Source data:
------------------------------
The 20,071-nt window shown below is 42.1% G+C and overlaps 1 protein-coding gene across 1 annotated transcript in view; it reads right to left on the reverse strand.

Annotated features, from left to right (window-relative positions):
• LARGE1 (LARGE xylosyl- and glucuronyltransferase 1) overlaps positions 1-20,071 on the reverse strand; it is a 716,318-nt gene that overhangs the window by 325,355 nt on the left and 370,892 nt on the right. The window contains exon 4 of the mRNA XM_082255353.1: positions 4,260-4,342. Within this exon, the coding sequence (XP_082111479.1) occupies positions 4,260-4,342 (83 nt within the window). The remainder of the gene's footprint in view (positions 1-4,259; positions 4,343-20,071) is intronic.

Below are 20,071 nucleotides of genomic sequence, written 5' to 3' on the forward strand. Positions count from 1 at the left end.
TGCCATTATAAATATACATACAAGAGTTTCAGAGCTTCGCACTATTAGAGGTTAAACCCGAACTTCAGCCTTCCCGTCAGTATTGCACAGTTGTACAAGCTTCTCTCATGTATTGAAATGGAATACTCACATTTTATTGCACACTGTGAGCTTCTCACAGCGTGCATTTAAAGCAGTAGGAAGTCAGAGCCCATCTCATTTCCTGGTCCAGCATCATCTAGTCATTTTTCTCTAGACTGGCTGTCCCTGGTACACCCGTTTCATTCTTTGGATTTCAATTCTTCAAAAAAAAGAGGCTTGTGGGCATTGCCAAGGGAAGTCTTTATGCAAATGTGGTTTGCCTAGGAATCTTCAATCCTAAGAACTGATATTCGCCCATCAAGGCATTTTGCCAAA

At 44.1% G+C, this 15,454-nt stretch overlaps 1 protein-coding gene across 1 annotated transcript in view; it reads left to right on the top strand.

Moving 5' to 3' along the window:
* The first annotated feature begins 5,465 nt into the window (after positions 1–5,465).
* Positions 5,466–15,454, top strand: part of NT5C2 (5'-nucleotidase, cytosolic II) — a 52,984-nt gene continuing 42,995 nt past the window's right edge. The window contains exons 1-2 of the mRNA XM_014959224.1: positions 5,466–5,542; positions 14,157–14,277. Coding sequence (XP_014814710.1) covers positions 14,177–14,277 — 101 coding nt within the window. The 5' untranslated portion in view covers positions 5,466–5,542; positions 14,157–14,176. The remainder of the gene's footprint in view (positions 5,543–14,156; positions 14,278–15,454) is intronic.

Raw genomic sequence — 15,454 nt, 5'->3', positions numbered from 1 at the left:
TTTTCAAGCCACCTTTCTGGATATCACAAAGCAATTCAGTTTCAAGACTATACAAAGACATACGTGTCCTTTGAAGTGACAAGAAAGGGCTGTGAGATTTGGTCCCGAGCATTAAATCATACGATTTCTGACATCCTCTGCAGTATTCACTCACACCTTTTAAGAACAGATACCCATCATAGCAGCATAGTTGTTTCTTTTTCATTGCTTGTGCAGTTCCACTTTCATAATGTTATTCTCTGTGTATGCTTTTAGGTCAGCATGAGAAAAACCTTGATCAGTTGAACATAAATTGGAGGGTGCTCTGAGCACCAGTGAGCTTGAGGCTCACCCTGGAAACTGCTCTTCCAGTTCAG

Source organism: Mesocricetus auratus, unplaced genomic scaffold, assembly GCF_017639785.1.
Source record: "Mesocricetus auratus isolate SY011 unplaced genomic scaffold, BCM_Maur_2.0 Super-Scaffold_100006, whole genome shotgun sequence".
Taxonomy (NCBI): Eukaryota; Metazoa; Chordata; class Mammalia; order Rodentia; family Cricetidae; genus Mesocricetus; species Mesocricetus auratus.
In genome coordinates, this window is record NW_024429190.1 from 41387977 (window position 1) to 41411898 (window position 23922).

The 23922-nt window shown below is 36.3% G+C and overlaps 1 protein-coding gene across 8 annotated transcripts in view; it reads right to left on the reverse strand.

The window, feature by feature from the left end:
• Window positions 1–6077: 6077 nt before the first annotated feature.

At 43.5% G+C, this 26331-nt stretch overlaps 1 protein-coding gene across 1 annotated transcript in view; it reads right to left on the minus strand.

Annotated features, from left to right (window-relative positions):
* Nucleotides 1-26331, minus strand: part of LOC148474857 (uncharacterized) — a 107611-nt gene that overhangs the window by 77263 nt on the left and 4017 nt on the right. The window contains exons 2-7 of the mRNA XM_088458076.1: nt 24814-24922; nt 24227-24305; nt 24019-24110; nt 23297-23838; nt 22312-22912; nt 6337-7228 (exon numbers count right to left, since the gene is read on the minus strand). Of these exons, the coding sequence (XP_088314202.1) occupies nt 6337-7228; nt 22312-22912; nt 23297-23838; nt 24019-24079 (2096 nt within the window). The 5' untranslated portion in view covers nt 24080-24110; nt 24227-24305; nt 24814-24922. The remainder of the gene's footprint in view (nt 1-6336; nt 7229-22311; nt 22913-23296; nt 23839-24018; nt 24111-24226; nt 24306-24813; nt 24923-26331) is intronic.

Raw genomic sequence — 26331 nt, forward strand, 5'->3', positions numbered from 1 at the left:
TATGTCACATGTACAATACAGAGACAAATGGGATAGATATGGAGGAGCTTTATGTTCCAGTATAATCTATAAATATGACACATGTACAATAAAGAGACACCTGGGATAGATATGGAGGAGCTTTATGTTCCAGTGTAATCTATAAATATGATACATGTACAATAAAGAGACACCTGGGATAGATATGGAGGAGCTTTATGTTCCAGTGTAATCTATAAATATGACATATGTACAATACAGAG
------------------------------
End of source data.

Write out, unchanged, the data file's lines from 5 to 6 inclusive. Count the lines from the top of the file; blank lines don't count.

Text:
TGCCATTATAAATATACATACAAGAGTTTCAGAGCTTCGCACTATTAGAGGTTAAACCCGAACTTCAGCCTTCCCGTCAGTATTGCACAGTTGTACAAGCTTCTCTCATGTATTGAAATGGAATACTCACATTTTATTGCACACTGTGAGCTTCTCACAGCGTGCATTTAAAGCAGTAGGAAGTCAGAGCCCATCTCATTTCCTGGTCCAGCATCATCTAGTCATTTTTCTCTAGACTGGCTGTCCCTGGTACACCCGTTTCATTCTTTGGATTTCAATTCTTCAAAAAAAAGAGGCTTGTGGGCATTGCCAAGGGAAGTCTTTATGCAAATGTGGTTTGCCTAGGAATCTTCAATCCTAAGAACTGATATTCGCCCATCAAGGCATTTTGCCAAA

At 44.1% G+C, this 15,454-nt stretch overlaps 1 protein-coding gene across 1 annotated transcript in view; it reads left to right on the top strand.